Anton nodded. “Catarina?”

“I’ve set up the formation,” she said. “I should be able to temporarily stop it and allow people to traverse the water in front of it. The footing will probably be… unstable, but it will be better than treading water while trying to swing an axe.”

Anton smiled slightly. Nobody was going to suddenly forget their positions. They had more people with them as well, mostly Spirit Building cultivators, though Anish was here along with two other Essence Collection cultivators from Glorious Flame Palace. There were even a few participants from the Frostmirror Sect, like Marsen. 

Anton was only talking because he was nervous. There was no reason to be, they were in a good position, but he just had a bad feeling. It could have been that Ship’s Haven was just at their backs. Battles at their level could easily spill over to affect normal people. Even if nobody intentionally harmed civilians, it could happen.

No matter who claimed they could, cultivators couldn’t predict the future. There were gut feelings that could turn out to be right, and perhaps cultivators were more in tune to the world as a whole and could make better guesses… but there was still no way to actually know what would happen, even a few moments away.

But as the barge got closer, Anton managed to sense something. There were too many people on that barge. It wasn’t the wrong one. He could feel the cultivators guarding it, a mix of several different sects. Thick Marble Gang, a couple of those who had gotten away or not been present for the attack. Some others he only half recognized. And another… Heavenly Lion Sect? They’d been keeping themselves hidden, but either they had some sort of plan or this was a lone agent who had joined up with people who had a similar lack of morals.

The cultivators weren’t the problem, though. It was the people. Normal, everyday, no-cultivation-at-all people. Maybe a hundred of them, chained to each other in and around the crates of goods.

“Captive civilians on that barge!” Anton called out to nearby. Others would pass the message on. “Be careful how you attack!”

That was the problem with what they were doing. If they were already going to wipe out as many slavers as they could, then those people and their allies would use whatever they could against them. And since they obviously didn’t care about normal people but Anton and the others did… it was pretty simple. What was Anton going to do for them adding onto their crimes, kill everyone twice? He thought about that, but didn’t know how. Everheart probably did, but that didn’t mean Anton actually wanted to.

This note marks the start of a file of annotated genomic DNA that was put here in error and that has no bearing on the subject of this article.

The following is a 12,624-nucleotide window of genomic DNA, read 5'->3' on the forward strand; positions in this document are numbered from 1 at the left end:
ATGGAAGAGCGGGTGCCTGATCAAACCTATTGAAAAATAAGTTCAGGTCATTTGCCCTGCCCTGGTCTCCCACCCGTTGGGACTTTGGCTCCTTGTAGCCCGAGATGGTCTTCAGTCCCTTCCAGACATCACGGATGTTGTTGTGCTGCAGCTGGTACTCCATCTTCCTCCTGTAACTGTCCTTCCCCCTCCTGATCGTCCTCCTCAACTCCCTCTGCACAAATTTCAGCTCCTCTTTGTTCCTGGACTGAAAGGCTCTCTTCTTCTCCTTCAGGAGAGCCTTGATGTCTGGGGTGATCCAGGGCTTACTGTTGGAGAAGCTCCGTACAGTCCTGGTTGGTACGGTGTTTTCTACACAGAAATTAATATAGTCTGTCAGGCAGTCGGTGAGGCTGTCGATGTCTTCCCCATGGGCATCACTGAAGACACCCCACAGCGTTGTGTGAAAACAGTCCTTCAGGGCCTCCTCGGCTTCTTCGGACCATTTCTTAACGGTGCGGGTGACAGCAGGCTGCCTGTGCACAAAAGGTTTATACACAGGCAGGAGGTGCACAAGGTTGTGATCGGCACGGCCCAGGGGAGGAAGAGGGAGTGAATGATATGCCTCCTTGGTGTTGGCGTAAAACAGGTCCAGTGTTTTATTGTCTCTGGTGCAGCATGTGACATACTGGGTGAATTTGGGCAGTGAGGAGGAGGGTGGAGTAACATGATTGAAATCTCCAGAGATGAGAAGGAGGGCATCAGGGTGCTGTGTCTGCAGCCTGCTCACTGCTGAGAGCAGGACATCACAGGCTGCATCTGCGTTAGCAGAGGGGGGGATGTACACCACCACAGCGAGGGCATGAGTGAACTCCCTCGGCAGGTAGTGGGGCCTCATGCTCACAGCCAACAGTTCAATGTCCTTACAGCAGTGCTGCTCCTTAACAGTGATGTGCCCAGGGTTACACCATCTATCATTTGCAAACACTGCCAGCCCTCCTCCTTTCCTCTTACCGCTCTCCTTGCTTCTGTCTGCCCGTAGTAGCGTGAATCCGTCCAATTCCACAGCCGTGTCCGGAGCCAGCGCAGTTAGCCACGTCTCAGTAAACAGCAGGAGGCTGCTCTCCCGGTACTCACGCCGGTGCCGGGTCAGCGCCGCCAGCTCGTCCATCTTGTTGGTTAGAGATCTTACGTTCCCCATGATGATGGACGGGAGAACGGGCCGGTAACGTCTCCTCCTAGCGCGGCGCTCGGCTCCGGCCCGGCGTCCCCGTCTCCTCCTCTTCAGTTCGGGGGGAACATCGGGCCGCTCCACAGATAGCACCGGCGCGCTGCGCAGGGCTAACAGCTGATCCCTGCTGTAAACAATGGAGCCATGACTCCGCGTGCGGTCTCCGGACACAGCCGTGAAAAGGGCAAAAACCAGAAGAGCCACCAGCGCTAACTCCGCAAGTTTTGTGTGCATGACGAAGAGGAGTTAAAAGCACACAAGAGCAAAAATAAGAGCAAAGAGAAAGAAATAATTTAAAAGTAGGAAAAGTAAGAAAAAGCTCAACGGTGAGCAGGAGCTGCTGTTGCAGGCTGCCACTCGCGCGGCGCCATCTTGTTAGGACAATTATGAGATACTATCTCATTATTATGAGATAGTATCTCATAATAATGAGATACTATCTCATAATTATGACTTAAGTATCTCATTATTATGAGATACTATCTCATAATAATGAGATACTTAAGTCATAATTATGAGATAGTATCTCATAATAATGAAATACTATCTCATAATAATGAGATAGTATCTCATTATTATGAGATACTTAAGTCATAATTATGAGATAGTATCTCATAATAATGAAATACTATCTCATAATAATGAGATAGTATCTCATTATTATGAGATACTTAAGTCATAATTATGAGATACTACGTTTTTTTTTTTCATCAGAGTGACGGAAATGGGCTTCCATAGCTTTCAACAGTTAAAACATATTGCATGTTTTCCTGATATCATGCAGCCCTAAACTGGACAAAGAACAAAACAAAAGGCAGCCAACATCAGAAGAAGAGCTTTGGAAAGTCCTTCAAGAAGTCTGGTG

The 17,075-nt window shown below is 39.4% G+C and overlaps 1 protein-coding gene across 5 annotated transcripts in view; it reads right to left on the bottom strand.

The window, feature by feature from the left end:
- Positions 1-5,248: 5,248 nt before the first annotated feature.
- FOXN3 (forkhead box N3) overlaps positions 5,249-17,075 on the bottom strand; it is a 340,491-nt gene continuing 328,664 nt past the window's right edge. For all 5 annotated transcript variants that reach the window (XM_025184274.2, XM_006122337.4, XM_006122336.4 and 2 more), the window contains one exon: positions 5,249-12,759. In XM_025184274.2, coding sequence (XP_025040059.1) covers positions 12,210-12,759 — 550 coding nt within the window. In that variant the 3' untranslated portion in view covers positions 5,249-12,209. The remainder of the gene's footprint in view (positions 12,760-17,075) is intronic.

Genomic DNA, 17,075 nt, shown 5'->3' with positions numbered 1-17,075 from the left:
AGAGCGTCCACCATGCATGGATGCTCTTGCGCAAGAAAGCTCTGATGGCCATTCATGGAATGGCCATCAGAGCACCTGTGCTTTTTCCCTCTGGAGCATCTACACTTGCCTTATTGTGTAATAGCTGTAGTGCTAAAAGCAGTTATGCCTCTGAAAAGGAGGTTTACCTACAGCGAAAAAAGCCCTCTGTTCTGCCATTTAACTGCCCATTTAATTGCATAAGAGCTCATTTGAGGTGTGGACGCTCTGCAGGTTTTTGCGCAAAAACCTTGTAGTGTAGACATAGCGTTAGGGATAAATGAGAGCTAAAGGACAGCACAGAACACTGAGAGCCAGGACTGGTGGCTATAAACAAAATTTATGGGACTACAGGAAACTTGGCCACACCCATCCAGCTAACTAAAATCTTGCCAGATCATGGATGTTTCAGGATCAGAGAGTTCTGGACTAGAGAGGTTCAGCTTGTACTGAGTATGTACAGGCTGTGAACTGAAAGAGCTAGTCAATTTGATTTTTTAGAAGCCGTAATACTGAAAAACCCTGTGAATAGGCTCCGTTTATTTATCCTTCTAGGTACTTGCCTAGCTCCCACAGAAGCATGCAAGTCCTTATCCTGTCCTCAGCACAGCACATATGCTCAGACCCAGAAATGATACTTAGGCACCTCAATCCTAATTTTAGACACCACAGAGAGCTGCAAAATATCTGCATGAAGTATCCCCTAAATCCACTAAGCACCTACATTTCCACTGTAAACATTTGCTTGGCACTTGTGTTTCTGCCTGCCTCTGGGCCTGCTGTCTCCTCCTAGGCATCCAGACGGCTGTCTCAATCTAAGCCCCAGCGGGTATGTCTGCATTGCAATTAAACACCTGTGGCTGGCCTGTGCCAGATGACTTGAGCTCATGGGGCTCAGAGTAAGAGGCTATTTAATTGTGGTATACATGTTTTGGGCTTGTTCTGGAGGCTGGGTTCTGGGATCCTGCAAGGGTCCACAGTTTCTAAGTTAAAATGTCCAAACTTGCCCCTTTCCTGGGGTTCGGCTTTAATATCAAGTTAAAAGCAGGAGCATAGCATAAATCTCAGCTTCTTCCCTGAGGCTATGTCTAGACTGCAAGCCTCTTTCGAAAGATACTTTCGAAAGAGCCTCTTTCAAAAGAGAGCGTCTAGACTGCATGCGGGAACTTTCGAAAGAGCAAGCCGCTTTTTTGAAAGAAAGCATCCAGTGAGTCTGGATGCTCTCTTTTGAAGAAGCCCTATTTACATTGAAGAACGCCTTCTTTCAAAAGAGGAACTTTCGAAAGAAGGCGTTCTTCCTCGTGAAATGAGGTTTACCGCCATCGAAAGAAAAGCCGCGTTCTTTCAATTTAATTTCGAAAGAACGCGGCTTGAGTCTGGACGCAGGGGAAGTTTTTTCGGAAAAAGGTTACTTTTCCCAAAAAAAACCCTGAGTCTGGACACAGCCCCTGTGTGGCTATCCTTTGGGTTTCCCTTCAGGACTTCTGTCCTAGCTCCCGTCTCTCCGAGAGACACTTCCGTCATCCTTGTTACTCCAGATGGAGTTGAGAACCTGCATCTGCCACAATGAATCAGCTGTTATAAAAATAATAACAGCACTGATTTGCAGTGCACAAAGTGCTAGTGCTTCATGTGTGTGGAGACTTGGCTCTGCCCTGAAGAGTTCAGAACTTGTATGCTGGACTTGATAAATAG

Still, having to limit their attacks wasn’t too bad. It would restrict some people, and they couldn’t sink the barge- unless they could take out enough of the enemies before they did, so they could get in there and rescue the prisoners.

The real problem came when the attack began. Anton had no trouble firing his bow indiscriminately. Even if he added on a handful formed entirely of energy, he could unravel any Spirit Arrow that missed his target- or rather, any that was dodged since his attacks didn’t just miss. Before it could get half a meter behind someone, any arrow would be gone. He wasn’t going to hit the wrong target. And while it might have been stroking his own ego somewhat, Anton was a significant amount of their ranged capabilities. There was Alva, of course, and many others had their own methods, but Anton was the best among them.

Unfortunately, the others weren’t all quite as precise as Anton. Everyone still avoided hitting any of the people. They had that level of control. But a few spears and a bolt of lightning broke open some of the crates and barrels on board. The crates were mostly just ore, so at most they spilled out a few chunks of heavy material. The barrels, however, had a black liquid in them that happily spilled out into the river.

Anton didn’t know exactly what it was, but he could sense danger as it began to flow past him. None of them were standing in the river- even when Catarina activated her formation they would simply be on top of it. But perhaps the danger wasn’t to him, or any of them. As the black substance spread throughout the river, Anton thought of Ship’s Haven. Was this something intentional?

“Alva!” Anton called out to his granddaughter, who was riding Fuzz along the river, moving up and down past the barge as she took her shots. He gestured to the river and to the harbor below, and she immediately understood.

She turned Fuzz, darting towards the city. A few balls of fire were halfheartedly chucked after her, but she shot arrows into those that she couldn’t dodge, causing them to explode before they got close. 

Nobody knew what damage the poison would cause to the city, but if they could at least warn people ahead of time they could keep them from drinking the water. The long term effects… would have to be dealt with later.